How to Keep an Aging Cat Healthy

How to Keep an Aging Cat Healthy

As your feline friend hits her senior years, use these tips for some special TLC.


Your cat has been a loyal and affectionate companion over the course of your special friendship, and you have done your best to return the love. But as your feline friend hits its senior years, it’s time for you to give your precious friend some special TLC to help it during this time of change.

Use these tips to give your cat the best “retirement years” possible!

The most important thing for cat owners is to be vigilant and observe your cat to be prepared to make the necessary lifestyle adjustments. Beyond your cat’s calendar age, there are other signs that it is aging.

“You can observe changes in behaviour, appetite, activity level and litter box habits,” says Dr. Jane Brunt, veterinary surgeon, executive director of CATalyst Council.

One of the biggest issues when keeping checks on your cat is that older cats are prone to specific diseases that can present somewhat similar symptoms.

“Kidney disease is very common, and one sign is increased urination, which is also a sign of diabetes and thyroid disease,” Brunt says. “Knowing what’s normal for cats — and for your cat in particular — will clue you in to problems associated with aging cats when any change is noticed.”

A proactive idea is to keep a diary of your cat’s activities in order to identify trends, but more importantly, to keep yourself conscious of observing your older cat closely. Your vet will also value you keeping this important information to help inform your cat’s treatment and care.

Older cats can benefit from foods that are specially formulated for seniors, too.

“Make sure your cat is eating the right food for her age, lifestyle and health status,” Brunt says. “Water and a balanced protein, vitamin, mineral and carbohydrate ratio in your cat’s diet are best for any problems your cat may have, even if the signs aren’t readily apparent. With any dietary change, it is important to check with your vet. Make sure that you discuss special senior cat food, which offers a balanced blend of all the nutritional requirements that will help keep your cat in good shape in these years.”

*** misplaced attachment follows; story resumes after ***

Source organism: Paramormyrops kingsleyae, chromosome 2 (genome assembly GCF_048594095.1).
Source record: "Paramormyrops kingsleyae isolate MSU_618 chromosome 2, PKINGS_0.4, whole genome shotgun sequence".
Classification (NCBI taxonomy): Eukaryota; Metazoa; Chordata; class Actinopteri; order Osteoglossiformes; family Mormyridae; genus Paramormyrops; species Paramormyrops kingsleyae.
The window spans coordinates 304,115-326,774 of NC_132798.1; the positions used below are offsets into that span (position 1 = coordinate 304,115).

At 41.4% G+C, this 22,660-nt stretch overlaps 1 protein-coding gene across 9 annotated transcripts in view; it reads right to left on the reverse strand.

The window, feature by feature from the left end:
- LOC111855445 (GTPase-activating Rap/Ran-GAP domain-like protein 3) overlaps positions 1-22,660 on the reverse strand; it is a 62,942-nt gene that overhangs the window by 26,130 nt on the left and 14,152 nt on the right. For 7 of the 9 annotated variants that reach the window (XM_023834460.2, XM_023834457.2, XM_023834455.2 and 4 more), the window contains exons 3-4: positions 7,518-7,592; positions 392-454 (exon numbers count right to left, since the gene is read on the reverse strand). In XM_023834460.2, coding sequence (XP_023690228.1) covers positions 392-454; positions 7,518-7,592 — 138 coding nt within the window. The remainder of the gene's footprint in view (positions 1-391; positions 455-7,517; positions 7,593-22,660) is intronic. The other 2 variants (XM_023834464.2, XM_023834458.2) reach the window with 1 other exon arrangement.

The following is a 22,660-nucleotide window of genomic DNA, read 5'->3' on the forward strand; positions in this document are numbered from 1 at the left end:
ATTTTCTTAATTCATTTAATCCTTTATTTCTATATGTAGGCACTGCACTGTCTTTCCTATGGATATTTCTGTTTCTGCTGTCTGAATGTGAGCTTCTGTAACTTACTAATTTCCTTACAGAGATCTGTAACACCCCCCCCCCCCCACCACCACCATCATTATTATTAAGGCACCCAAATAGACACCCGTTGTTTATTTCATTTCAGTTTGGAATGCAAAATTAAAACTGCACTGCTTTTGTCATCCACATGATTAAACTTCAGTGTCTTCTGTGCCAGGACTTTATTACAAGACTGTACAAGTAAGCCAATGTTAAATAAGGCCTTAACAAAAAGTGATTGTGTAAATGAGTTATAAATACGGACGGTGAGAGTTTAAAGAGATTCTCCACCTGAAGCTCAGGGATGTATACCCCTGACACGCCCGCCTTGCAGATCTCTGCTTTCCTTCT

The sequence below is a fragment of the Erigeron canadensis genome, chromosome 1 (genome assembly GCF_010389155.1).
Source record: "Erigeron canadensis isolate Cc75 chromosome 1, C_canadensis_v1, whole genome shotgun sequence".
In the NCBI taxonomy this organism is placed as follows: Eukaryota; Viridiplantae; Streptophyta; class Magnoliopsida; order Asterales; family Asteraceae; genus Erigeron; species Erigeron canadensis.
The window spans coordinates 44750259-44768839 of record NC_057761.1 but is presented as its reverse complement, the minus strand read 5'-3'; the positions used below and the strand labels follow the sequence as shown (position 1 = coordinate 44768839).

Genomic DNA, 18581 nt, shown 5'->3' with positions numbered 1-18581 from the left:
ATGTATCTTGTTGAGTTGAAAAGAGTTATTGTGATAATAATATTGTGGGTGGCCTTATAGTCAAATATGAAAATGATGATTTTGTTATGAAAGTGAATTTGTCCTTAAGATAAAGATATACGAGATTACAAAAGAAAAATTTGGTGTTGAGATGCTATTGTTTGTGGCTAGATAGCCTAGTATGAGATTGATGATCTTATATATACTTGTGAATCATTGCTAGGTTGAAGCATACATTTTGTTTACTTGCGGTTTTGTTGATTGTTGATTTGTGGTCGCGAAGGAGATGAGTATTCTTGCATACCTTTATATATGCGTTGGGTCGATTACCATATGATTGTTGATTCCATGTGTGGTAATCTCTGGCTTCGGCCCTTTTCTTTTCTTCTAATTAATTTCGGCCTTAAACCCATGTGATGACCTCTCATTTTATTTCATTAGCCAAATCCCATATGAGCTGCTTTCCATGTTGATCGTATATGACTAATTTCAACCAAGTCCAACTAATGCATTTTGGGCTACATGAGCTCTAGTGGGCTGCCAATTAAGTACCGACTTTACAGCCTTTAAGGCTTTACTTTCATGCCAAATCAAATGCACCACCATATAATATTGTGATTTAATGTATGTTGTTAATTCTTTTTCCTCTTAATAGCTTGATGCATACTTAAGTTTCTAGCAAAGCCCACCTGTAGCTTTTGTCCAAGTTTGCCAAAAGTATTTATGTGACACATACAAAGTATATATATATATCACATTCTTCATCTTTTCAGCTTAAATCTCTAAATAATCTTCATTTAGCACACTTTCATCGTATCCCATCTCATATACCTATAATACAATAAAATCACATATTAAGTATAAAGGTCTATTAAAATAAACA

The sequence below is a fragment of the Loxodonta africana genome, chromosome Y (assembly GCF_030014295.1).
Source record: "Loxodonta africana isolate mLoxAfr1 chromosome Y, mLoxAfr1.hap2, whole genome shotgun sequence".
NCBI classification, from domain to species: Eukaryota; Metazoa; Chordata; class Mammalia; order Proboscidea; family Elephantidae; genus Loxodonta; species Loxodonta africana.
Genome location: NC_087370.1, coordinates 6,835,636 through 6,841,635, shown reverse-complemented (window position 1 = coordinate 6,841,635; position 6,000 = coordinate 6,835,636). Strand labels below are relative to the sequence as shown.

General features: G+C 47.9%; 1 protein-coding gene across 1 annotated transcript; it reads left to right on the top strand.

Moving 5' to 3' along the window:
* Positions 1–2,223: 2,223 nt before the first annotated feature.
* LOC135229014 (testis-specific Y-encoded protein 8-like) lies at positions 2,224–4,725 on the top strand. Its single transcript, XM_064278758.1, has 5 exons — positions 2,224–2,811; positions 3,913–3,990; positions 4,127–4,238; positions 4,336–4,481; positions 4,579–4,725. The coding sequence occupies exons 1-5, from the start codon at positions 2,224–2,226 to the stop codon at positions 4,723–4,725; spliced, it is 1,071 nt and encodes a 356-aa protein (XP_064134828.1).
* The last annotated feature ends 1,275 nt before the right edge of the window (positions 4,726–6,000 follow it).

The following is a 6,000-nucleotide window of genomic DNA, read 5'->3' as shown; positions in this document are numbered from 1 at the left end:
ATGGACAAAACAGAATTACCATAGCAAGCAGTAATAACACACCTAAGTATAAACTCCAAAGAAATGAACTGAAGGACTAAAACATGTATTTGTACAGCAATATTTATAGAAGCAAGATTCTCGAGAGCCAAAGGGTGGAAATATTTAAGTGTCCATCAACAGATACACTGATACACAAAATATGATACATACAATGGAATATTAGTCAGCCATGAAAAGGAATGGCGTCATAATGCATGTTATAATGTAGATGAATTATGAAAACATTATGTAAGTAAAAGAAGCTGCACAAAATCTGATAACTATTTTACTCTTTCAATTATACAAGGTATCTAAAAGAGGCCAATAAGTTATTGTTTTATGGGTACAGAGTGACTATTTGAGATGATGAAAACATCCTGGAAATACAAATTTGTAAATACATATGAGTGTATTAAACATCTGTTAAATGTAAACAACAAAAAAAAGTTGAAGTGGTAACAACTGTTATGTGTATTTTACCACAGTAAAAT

Lastly, don’t forget your cat’s teeth: Just as dental care can be become an issue for older people, your cat’s life can be made a misery by a range of dental issues.

“Aging cats can develop periodontal disease, which can lead to serious health problems like pain and infection that can spread to other parts of the body,” Brunt says. “Preventing oral disease or treating it in early stages will help keep them healthier and pain free.”

Just as humans need to have a closer relationship with their doctors, so too does your cat.

If your senior cat doesn’t have any serious health conditions, twice-yearly visits to the vet are recommended for a thorough physical examination. This will allow your cat to be in the best health as it celebrates its senior years and gives you both many more contented years together.

Your cat's senior years should be an enjoyable life stage for you both to share. A time of closeness and fondness. By taking the time to make these subtle adjustments, your cat will thank you and you will feel great knowing that you have done your best to facilitate your old friend's wellbeing. Happy, healthy “retirement!”

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My girl Molly is 12yrs old now and is not doing so good.She has Arthritis in one of her back legs and it makes it very difficult to do things she use to love so much.Our play time together is limited becauseshe tires so easily.She finds it difficult to walk and she can't jump up on my bed or chesterfield anymore.I have small step up stools around the house so she won't be limited to where she wants to go.she is on medication for pain and inflimation.I just love her dearly.My baby Molly.

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